Reliever thrives in first appearance after return from Triple-A.
Jun 3, 2014; Cleveland, OH, USA; Cleveland Indians relief pitcher Nick Hagadone (50) delivers in the seventh inning against the Boston Red Sox at Progressive Field.
David Richard / USA Today Sports
By Joe Reedy
CLEVELAND -- Nick Hagadone was brought up from Columbus on Monday because he hadn't allowed an earned run in his last seven outings and his success against left-handed hitters, which Boston is loaded with.
In his first appearance of the season on Tuesday, Terry Francona put Hagadone in a tough situation -- tie game, one out in the seventh and runners on first and second. But the left-hander came through with back-to-back strikeouts as the Indians would score twice in the seventh for a 5-3 win at Progressive Field.
The win is Cleveland's fifth straight overall and their eighth straight at home as they are within one game of .500. The last time the Tribe was at .500 was when they beat Kansas City on April 24 to go to 11-11. They then dropped six straight on the road to the Giants and Angels.
After being 10 1/2 games out of first on May 18 after being swept by Oakland, the Indians have gained six games on the Tigers over the past 16 days.
Hagadone ended up pitching 1 1/3 innings. He faced five batters and struck out three while allowing only one hit. Hagadone also ended up getting the win, which is only his third in the Majors and first since June 19, 2012, against the Reds.
"That was a huge effort on his part," Francona said. "On a night where we didn't use (Bryan) Shaw, he was able to pitch well enough where we could bring Cody (Allen) in to clean up in the eighth and then use him in the ninth."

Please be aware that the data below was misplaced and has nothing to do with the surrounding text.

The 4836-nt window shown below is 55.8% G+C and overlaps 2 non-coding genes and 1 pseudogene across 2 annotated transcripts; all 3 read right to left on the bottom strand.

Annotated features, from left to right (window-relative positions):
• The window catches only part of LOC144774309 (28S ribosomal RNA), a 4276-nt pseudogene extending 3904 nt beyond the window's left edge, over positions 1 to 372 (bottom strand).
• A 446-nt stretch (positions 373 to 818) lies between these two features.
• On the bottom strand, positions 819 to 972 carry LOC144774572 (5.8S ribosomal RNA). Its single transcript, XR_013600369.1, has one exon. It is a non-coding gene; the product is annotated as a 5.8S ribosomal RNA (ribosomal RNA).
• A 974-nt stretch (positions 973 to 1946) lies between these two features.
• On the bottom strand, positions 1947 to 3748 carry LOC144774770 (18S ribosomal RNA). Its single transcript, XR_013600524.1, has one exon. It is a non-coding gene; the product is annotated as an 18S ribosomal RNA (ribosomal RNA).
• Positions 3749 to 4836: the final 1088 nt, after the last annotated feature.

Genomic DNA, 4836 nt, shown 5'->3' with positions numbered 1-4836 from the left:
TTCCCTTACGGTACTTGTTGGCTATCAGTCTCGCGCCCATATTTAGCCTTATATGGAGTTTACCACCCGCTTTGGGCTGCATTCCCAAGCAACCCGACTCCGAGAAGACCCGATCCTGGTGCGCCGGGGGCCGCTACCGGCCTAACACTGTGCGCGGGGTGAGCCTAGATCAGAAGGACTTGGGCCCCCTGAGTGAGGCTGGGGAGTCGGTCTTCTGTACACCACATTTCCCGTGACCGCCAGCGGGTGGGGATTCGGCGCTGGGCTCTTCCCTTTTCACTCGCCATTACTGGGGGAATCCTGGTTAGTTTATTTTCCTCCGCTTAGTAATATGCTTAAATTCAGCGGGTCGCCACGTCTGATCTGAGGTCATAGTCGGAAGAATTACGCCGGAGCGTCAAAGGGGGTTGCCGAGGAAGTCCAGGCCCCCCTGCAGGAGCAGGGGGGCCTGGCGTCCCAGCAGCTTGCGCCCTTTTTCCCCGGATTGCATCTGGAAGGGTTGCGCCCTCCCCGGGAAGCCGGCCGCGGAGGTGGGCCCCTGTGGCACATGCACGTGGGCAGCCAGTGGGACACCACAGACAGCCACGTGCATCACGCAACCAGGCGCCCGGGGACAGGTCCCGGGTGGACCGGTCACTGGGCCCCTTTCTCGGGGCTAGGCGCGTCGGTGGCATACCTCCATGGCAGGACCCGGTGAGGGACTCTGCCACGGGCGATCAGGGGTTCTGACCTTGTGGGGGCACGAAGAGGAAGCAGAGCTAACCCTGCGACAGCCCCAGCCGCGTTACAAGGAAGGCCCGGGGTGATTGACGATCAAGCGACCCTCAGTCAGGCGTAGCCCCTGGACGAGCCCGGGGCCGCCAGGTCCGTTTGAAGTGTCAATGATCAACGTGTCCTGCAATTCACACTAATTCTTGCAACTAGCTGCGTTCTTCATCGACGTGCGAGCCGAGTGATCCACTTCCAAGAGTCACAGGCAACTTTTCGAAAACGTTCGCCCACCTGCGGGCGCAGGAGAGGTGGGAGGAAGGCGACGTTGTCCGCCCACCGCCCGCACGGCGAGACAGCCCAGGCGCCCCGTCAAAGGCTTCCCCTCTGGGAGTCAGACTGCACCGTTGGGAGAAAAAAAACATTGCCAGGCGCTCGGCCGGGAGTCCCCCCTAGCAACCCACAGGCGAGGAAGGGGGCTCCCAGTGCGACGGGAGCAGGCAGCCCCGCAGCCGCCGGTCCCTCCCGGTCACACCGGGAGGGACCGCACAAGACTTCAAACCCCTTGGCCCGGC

In 21 appearances at Columbus, Hagadone was 2-3 with a save and 3.09 ERA, but he struck out 35 of the 96 Triple-A batters he faced with left-handed hitters batting .171 against him. Of the six hits he allowed, none of them were for extra bases.
Over his last seven outings, he didn't allow an earned run in 9 1/3 innings pitched and struck out 17 with only one walk.
The biggest key to Hagadone's recent success has been in changing the mechanics in his delivery. He said that before it was more robotic and that there were more pauses in it. Now it is smoother and the tempo is cleaner.
The other thing it helped was his breaking ball. Hagadone said that before they made the changes, hitters would know it was a breaking ball as soon as it left his hand. Of Hagadone's three strikeouts on Tuesday, two of the third strikes came on sliders. In the seventh he got A.J. Pierzynski on a slider and then retired Alex Hassan on a 95-mile fastball. In the eighth with one out and a runner on first, Hagadone got Brock Holt looking on a slider.
"When I get ahead and have a chance I throw my breaking ball where in the past I would throw fastballs and it would get me in trouble sometimes," Hagadone said. "I've got better direction toward the plate and more consistency throwing strikes."
The win was also special for Hagadone because the Red Sox drafted him. The Indians acquired him in the 2009 Victor Martinez trade in which they also got Justin Masterson.
"Whenever I get to pitch against them it is exciting," Hagadone said. "Knowing Tito is willing to put me in that situation gives me confidence."
In his third start, T.J. House got into some trouble early but was able to navigate out of it as he went 5 2/3 innings and gave up two runs. House gave up a run on six hits the first three innings and didn't retire the Red Sox in order until the fourth.
Scott Atchison, who has been pretty reliable for most of the season, gave up doubles to Xander Bogaerts and Dustin Pedroia to lead off the seventh as the Red Sox tied it at three. David Ortiz was intentionally walked and Johnny Gomes popped out to short to set the stage for Hagadone.
Hagadone's win also marked the 13th by the Cleveland bullpen this season, which leads the American League.